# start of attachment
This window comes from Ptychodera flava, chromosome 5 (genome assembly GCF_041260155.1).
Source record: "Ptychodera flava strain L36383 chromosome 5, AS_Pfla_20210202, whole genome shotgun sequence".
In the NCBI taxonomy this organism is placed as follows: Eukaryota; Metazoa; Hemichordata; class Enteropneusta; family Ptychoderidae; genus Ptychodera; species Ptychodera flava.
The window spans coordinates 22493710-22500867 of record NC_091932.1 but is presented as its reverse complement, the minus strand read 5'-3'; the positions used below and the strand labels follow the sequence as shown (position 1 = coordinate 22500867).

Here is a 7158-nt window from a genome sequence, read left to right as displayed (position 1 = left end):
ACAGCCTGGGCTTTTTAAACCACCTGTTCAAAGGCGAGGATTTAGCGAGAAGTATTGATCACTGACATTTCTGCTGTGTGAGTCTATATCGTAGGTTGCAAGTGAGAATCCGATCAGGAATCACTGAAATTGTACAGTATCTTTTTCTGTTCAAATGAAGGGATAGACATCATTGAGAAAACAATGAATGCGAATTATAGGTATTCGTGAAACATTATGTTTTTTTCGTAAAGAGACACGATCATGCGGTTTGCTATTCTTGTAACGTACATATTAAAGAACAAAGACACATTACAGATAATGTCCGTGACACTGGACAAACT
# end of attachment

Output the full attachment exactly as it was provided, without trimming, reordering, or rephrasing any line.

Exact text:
This window comes from Ptychodera flava, chromosome 5 (genome assembly GCF_041260155.1).
Source record: "Ptychodera flava strain L36383 chromosome 5, AS_Pfla_20210202, whole genome shotgun sequence".
In the NCBI taxonomy this organism is placed as follows: Eukaryota; Metazoa; Hemichordata; class Enteropneusta; family Ptychoderidae; genus Ptychodera; species Ptychodera flava.
The window spans coordinates 22493710-22500867 of record NC_091932.1 but is presented as its reverse complement, the minus strand read 5'-3'; the positions used below and the strand labels follow the sequence as shown (position 1 = coordinate 22500867).

Here is a 7158-nt window from a genome sequence, read left to right as displayed (position 1 = left end):
ACAGCCTGGGCTTTTTAAACCACCTGTTCAAAGGCGAGGATTTAGCGAGAAGTATTGATCACTGACATTTCTGCTGTGTGAGTCTATATCGTAGGTTGCAAGTGAGAATCCGATCAGGAATCACTGAAATTGTACAGTATCTTTTTCTGTTCAAATGAAGGGATAGACATCATTGAGAAAACAATGAATGCGAATTATAGGTATTCGTGAAACATTATGTTTTTTTCGTAAAGAGACACGATCATGCGGTTTGCTATTCTTGTAACGTACATATTAAAGAACAAAGACACATTACAGATAATGTCCGTGACACTGGACAAACT